Yet the strongest argument in favor of a distinct interpretive regime for treaties is that the procedural differences between treatymaking and lawmaking lower the risk of judicial error in the treaty context. As noted above, in the statutory context, the Article I, Section 7 process allows a minority of legislators to use its control over vetogates to block corrective legislation following a judicial interpretation contrary to the expectations of the enacting legislative majority. The risks are lower in the treaty context because parties have the right to cancel the treaty through withdrawal. Even though the ability of the executive to withdraw from treaties is the subject of some debate in the academic literature, (83) the United States has withdrawn from treaties unilaterally in the past, (84) and the ability of parties to negotiate exit clauses is beyond doubt. (85) The possibility of exit gives the dissatisfied party the option to cancel the existing agreement and renegotiate, or to use the threat of withdrawal as leverage to encourage the other parties to amend the treaty. (86) Similar options could be exercised whenever a domestic court seriously misinterprets terms of the agreement. In reality, the dissatisfied party might tolerate an error in construction if the costs of withdrawal and renegotiation are prohibitive. Nevertheless, that party's ability to correct an erroneous interpretation remains relatively stronger than that of a similarly situated legislative majority in the statutory context. Vetogates may prevent the majority from successfully passing legislation to overturn the court's decision. And even if the majority in one chamber succeeds in doing so, the Supreme Court's decision in INS v. Chadha (87) precludes one-House withdrawal from statutes.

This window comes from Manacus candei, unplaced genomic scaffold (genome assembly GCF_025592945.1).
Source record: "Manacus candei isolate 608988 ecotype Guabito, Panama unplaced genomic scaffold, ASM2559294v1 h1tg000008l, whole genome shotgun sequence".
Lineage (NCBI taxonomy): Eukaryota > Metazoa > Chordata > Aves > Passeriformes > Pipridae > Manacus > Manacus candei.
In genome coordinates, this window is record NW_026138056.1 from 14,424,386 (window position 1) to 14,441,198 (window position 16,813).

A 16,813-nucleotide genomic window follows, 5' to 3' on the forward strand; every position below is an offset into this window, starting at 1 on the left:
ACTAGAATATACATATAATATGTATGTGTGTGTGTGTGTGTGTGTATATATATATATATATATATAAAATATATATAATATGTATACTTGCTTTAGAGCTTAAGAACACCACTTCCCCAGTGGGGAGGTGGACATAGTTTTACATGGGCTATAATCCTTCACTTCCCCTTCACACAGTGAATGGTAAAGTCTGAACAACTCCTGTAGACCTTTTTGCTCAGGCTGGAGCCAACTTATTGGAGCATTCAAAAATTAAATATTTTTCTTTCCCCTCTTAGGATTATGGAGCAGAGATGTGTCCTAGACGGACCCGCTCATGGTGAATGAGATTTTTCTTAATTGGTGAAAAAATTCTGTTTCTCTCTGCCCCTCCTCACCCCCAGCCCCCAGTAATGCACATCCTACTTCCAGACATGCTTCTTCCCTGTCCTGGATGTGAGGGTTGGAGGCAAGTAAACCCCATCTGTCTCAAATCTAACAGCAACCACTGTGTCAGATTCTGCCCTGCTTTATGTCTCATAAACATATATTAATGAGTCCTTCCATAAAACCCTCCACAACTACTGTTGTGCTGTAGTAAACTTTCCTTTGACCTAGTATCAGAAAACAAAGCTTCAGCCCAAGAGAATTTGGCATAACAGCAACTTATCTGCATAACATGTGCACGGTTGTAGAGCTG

The possibility of withdrawal also helps obviate the electoral accountability problem that purpose-based interpretation allows in the legislative context. If voters are unhappy with a particular judicial construction of a treaty, they can demand that the President withdraw from the agreement. Because the powers of the office arguably allow the President to take this action, (88) and because many treaties provide in their text a means for termination, the President will be more accountable for his refusal to withdraw from a treaty after a court gives it an unintended construction.
There is also less cause to believe that textualism can operate as an effective default rule in the treaty context. The unstated assumption behind this idea is that the legislature has perfect information about the decisions courts make and that, over time, textualist judges will force Congress to legislate with greater precision. (89) In the legislative context, these assumptions would seem reasonable. Congress is a fixed assembly that meets regularly and can correct any interpretations with which it disagrees. In addition, it is divided into specialized committees that can monitor court decisions on particular topics. However, even with regard to statutes, scholars have raised serious doubts about the assumption of perfect information. (90)
The interaction between courts and parties to a treaty is likely even more limited. For most treaties, there is no fixed assembly to facilitate ongoing amendments and no equivalent of standing committees to monitor the court decisions. (91) Consequently, the need for courts to puzzle out the parties' intentions from contextual evidence may be greater in the treaty context than in the legislative context. Likewise, given the possibility of withdrawal, the dangers of judicial intervention are smaller.
D. The Practical Application of Textualism to Treaty Interpretation